#StateCaptureInquiry: Manyi tried to influence my testimony – Phumla Williams

Former Government Communication and Information System (GCIS) CEO Jimmy Manyi could be summoned to the judicial commission of inquiry on state capture.

Manyi sent a text message to acting CEO Phumla Williams while she was giving evidence on Friday.

Williams had implicated Manyi, telling the inquiry that he had irregularly changed the tender processes at the GCIS, placing all final decisions under him.

Manyi replaced Themba Maseko in 2011.

Maseko was fired after he defied an instruction by former president Jacob Zuma to "help" the Guptas, who were demanding that GCIS media spend be channelled to the New Age.

Williams had told the commission that a bid adjudication committee, which had final say on all tenders, had been set up by Manyi's predecessors.  

However, months after his controversial appointment, Manyi removed all incumbents in the committee and directed that all final decisions be made by him.

CFO excluded from bid adjudication committee

Williams told the commission the new members were not trained in government procurement regulations and the Public Finance and Management Act.

She said the committee composition also violated Treasury regulations as the chief financial officer was excluded.

Williams said Manyi had hired junior officials, including individuals he brought from the labour department to the GCIS.

READ: #StateCaptureInquiry: Guptas were surprised how easy it was to get cash from government – Maseko

She also told the commission that Manyi changed the reporting lines of the media buying unit, placing it directly under him.

The GCIS handled a R600m media buying budget on behalf of national departments.

The commission heard that at least R50m was spent on The New Age/SABC breakfasts that hosted ministers and heads of state-owned entities.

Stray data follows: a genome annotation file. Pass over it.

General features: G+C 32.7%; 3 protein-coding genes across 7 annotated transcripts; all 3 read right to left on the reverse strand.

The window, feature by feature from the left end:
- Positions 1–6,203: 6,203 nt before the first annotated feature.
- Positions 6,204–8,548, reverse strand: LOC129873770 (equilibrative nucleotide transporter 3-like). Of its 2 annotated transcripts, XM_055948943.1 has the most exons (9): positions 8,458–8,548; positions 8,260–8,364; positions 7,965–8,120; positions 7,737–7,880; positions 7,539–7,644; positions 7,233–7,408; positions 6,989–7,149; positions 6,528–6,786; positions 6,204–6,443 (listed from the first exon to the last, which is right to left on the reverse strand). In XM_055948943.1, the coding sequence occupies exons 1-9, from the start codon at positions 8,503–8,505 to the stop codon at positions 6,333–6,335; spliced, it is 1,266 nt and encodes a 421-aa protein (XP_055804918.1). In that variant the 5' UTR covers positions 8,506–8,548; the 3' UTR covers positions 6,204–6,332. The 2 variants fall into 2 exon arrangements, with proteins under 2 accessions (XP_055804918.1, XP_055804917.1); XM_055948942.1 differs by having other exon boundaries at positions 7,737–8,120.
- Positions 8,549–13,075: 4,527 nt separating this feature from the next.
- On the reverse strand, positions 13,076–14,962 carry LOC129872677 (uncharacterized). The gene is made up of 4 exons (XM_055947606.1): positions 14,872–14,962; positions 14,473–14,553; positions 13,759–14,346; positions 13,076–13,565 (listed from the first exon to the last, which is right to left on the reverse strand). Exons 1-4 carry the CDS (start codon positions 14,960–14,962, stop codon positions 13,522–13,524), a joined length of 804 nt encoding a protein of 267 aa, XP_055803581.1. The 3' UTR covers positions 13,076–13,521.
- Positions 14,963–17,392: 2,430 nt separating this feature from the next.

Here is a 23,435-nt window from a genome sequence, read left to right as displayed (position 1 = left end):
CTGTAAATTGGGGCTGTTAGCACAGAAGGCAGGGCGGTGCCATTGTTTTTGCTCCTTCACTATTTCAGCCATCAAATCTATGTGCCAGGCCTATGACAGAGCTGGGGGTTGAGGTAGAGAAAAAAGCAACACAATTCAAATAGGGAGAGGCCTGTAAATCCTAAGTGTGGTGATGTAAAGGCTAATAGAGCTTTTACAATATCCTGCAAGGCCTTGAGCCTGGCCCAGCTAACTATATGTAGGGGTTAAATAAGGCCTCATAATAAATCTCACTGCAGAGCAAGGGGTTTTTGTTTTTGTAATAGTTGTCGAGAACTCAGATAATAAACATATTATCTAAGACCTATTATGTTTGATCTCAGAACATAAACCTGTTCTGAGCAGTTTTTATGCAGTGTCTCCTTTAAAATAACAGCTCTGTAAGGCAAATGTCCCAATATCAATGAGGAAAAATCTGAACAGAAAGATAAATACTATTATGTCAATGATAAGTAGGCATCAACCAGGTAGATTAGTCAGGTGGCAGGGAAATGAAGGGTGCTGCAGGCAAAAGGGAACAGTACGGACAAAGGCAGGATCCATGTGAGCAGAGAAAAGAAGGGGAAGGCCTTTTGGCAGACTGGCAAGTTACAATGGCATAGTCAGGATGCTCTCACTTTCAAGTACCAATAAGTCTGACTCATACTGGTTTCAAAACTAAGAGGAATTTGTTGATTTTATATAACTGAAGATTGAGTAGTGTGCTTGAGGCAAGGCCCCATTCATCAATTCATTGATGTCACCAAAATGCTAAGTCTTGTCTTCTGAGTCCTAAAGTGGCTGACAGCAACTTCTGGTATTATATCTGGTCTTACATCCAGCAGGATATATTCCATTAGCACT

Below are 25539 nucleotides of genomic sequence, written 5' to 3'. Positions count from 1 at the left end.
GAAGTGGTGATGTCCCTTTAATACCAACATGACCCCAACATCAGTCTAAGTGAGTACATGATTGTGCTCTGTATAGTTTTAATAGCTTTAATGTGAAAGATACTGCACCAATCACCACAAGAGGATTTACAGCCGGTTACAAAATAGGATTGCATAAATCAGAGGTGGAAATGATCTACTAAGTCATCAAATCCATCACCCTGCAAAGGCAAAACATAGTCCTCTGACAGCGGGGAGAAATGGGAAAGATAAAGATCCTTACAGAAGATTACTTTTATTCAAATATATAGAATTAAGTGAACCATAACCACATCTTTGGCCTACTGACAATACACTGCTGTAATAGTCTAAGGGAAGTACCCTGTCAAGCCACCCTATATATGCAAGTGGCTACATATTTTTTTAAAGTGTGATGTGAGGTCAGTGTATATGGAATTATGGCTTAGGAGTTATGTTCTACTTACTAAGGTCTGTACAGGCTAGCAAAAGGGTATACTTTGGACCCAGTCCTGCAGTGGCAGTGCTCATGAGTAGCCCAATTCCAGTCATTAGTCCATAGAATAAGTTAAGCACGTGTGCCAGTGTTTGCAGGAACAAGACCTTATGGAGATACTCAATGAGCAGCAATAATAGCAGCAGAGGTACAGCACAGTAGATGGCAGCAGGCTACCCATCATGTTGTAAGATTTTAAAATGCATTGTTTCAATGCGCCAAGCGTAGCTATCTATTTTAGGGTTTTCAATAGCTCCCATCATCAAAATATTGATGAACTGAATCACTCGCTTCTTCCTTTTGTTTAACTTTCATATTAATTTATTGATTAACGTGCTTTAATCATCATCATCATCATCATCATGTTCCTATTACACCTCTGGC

Procurement team 'bullied'

Williams told the commission that it was only after she was interviewed by the Hawks that she learnt that the GCIS had paid money toward the breakfasts.

She discovered that the procurement team was "bullied" into processing the payments as they disagreed that the breakfasts amounted to advertising.  

"TNA/SABC breakfasts were not part of GCIS delegations....[the] procurement team had said they must be put out to tender so that all media houses can compete," she said,

After a tea break, Williams told the commission she had received a text message from Manyi who was trying to "influence" her testimony.

"I got a text message from Manyi who is saying that I must say the TNA breakfasts did not happen in his time. It is my view that he is trying to influence my submission," Williams said.

An alarmed Deputy Chief Justice Raymond Zondo asked that the text be forwarded to the commission's legal and investigations team.

'It happened after my era'

"The protection of witnesses is very important," he said.

"I have called for ministers and former directors general to come forward in the past, if those who heed this call are intimidated the commission needs to look into that seriously," he said.

The legal team said Zondo had powers to summon witnesses.

Manyi explained his text message in a Twitter post: "Just so it's clear. Phumla was relating changes I brought into GCIS. In the same breath mentions TNA/SABC breakfast which in my view created the impression that I was somehow part of that. So I sent a text for her to clarify that this happened AFTER my era."

By Friday Manyi was yet to apply to the commission to cross-examine Williams. She is expected to continue with her testimony on Monday.

Williams detailed how hours after Maseko exited the building following his shock firing, Manyi arrived in his office and demanded a staff meeting to announce himself as director general.